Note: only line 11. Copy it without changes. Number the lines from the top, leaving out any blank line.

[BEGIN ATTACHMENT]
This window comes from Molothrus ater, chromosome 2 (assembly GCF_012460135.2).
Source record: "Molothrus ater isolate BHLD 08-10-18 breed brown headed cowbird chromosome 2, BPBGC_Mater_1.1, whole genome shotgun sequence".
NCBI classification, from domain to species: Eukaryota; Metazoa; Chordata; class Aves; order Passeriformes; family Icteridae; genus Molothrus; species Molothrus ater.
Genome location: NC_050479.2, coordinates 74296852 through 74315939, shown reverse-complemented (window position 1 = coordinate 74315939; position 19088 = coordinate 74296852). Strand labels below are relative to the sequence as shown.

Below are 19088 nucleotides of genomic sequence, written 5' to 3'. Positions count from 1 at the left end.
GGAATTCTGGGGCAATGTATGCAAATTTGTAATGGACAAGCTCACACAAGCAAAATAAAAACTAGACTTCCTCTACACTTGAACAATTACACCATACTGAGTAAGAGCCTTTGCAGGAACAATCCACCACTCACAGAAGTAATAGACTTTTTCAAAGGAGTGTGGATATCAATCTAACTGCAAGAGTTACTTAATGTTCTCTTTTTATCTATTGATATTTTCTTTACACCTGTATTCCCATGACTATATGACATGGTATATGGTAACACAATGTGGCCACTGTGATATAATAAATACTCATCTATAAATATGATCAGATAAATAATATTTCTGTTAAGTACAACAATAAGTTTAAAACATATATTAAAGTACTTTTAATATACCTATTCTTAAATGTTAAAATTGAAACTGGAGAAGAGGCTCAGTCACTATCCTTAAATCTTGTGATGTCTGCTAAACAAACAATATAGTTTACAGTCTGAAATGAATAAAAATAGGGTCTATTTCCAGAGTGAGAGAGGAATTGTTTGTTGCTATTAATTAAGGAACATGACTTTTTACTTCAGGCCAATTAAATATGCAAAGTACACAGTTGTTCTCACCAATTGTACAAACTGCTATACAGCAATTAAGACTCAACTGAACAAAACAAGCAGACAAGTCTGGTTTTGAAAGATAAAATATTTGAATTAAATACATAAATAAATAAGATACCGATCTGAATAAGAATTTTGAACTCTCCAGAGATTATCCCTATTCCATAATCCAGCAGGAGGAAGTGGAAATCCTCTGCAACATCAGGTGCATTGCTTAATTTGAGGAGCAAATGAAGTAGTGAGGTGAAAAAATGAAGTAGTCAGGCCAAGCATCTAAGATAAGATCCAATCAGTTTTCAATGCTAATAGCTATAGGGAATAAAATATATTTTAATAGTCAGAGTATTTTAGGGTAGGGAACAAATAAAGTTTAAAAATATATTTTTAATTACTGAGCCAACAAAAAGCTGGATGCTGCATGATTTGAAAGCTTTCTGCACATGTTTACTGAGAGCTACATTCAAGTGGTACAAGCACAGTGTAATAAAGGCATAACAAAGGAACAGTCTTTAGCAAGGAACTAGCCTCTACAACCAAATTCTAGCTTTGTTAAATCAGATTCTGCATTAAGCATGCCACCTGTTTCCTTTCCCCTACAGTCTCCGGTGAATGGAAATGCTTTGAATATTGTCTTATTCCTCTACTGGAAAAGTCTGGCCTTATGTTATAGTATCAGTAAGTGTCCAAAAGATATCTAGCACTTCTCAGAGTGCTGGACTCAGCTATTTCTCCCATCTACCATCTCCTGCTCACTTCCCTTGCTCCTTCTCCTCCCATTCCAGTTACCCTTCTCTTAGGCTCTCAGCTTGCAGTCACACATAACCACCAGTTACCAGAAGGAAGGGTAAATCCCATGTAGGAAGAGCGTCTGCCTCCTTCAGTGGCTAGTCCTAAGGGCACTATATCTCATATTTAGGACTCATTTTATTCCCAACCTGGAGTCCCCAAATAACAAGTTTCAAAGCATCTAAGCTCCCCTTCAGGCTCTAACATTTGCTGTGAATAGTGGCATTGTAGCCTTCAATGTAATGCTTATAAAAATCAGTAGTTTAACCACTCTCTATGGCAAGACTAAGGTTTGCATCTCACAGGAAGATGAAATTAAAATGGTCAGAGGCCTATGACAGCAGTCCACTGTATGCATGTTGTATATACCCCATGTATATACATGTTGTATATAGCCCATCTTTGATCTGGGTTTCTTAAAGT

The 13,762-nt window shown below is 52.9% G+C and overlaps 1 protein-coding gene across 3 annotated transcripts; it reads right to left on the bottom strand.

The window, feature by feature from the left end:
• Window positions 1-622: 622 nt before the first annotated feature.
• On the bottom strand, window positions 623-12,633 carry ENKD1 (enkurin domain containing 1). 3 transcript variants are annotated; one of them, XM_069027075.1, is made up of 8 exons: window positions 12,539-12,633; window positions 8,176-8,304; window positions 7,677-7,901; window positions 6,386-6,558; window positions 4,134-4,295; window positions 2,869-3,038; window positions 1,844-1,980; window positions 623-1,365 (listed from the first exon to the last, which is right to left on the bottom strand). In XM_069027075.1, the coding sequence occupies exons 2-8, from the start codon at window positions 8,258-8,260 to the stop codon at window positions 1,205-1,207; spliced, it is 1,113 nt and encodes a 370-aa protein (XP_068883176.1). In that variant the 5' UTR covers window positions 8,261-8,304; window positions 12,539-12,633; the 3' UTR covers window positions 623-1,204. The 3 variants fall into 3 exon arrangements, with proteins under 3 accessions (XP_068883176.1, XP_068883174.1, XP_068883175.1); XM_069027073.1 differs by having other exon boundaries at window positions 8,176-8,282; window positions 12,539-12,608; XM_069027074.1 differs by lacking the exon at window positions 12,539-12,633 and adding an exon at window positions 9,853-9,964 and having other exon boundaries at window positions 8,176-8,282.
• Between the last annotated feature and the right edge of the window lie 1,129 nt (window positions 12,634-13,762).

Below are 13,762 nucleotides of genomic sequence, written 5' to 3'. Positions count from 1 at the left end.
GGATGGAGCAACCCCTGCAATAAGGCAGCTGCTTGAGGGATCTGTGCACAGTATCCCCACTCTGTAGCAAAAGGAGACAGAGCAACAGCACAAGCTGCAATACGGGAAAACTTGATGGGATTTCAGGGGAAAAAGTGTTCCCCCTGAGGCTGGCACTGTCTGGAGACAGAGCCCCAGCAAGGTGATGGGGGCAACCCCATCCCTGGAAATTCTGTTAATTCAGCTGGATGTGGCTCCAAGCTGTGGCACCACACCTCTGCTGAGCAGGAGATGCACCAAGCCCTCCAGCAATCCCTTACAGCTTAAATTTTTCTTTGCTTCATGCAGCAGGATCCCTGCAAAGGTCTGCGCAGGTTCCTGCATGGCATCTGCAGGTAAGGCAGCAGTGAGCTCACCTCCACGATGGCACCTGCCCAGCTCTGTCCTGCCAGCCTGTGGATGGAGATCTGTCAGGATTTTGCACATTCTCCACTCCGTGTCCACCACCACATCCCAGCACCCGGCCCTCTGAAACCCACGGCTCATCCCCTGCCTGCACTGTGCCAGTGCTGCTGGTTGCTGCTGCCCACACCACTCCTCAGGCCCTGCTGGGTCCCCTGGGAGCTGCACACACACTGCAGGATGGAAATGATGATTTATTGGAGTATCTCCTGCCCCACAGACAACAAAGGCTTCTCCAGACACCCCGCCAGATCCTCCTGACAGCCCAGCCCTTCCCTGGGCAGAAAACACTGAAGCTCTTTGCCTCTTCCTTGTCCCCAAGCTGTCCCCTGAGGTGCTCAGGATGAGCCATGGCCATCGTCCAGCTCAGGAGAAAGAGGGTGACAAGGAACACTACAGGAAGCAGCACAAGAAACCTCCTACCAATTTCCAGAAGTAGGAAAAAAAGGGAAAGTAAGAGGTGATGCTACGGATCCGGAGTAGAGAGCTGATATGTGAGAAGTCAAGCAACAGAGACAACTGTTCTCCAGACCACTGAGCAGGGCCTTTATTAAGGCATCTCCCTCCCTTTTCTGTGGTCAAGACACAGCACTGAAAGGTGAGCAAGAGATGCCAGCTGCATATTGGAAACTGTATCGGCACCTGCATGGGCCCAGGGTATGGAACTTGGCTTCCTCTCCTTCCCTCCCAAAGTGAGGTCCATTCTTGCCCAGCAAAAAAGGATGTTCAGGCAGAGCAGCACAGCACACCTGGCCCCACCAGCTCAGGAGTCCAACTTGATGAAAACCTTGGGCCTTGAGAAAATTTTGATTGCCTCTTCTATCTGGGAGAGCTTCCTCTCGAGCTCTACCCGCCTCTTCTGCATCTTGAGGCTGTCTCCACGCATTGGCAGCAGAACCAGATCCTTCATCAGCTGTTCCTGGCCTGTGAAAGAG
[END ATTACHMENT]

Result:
• Between the last annotated feature and the right edge of the window lie 1,129 nt (window positions 12,634-13,762).